'The man in the window' touched lives with a smile and a wave
If you walked past Donald Anderson’s house on 14th Street near the Bemidji State University campus, that’s what you got
BEMIDJI, Minn. — A smile and a wave through a picture window.
If you walked past Donald Anderson’s house on 14th Street near the Bemidji State University campus, that’s what you got from the man in the window.
Anderson died this month at the age of 93, and his family has been comforted by hearing from many of the passersby who were touched by that smile and that wave.
“So many people said they didn’t ever talk to him, they just waved and smiled through the window and it made them feel good,” said Tim Anderson, one of Don’s five children. “They’d go out of their way to get their daily wave and smile from the man in the window.”
One example of that was delivered in a card from a recent BSU graduate.
“I have been waving to your dad for I believe four years,” the sender wrote. “It made my day so much that I would find myself going out of my way to either drive by or walk by your dad's house to smile and wave to him, even if I needed to be on the opposite side of campus.”
Anderson lived in that same house since 1964 when he and his wife, Norma, moved to Bemidji. He took a job at Beltrami Electric Cooperative and eventually became its general manager before retiring in 1989.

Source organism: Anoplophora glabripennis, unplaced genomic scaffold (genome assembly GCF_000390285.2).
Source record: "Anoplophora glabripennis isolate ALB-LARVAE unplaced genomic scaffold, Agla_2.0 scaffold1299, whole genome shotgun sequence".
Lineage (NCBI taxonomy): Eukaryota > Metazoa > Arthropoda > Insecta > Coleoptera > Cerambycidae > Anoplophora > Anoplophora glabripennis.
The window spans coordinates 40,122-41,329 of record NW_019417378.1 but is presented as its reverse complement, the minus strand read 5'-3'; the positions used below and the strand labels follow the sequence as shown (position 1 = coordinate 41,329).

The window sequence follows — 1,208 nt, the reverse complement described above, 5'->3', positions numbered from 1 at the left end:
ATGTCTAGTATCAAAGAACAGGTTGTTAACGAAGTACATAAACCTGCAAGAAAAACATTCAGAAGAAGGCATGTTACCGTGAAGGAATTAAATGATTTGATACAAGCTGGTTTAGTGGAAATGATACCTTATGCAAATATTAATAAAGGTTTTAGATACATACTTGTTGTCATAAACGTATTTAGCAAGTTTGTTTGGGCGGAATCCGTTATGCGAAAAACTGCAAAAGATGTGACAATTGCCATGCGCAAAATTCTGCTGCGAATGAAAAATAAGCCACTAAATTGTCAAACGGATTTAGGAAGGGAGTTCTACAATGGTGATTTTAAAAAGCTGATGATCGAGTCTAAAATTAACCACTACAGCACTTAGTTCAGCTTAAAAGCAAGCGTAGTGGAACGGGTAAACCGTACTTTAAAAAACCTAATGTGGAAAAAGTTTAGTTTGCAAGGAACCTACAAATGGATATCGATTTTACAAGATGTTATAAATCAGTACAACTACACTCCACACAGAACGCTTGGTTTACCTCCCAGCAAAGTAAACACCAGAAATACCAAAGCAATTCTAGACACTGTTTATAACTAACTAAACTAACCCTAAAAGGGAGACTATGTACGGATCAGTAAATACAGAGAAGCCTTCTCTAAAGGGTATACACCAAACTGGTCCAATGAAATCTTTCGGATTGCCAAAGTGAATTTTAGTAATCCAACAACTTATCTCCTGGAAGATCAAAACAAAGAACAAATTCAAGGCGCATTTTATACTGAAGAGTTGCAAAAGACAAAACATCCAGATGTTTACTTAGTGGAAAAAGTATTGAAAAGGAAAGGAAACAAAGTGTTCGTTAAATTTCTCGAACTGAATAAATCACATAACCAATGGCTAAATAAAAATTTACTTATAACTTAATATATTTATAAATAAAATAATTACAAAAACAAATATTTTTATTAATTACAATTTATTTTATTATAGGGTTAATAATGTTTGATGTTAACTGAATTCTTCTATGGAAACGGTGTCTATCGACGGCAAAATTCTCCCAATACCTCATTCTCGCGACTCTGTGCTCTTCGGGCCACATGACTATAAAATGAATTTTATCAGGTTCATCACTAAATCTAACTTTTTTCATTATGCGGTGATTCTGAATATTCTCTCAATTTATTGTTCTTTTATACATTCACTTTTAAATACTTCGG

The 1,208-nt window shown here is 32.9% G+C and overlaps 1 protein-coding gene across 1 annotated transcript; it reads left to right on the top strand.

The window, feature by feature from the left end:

In retirement, he enjoyed watching sports on TV and listening to big band music. He did so mostly from a seat next to the picture window, where he could keep track of people walking and driving past.
“For more than 30 years he’d sit in that window and he’d wave at all the students and all the faculty who parked in that area and walked past,” son Tim said. “There are a lot of college rental houses in that area now, so all these students would walk by and they would wave at him and he would wave back.”
Tim said his father went into the hospital three months ago to have a cancerous tumor removed, but never recovered, and died on Oct. 13. During that time, family members learned how much their dad was, and will be, missed.
Some members of the BSU softball team, who live in a rental next door to the Andersons, sent flowers to him in the hospital, along with a team photo and words of encouragement. Others stopped by the house to ask why they hadn’t seen “the man in the window” for a while.
After Don’s death, family members put a poster in the window. “He has made his last ‘earthly wave,’” the sign reads. “You made his day and we hope he put a little smile on your face too.”
Tim said it was the family’s way of showing appreciation for all those passersby.
“We didn’t know how to thank them all,” he said, “because we don’t know them. But he knew them through the window. In today’s world, we need that kind of connection. It’s been neat with all the divisiveness going on in the world now that these are people from all walks of life going by and waving and smiling at each other. We probably need a little more of that.”
One of the cards the family received from two BSU graduates affirmed that point.
“Even though we both only shared brief smiles and waves with your dad, he meant a lot to us and was a source of constant positivity throughout our college days,” the card reads. “He was an amazing man.”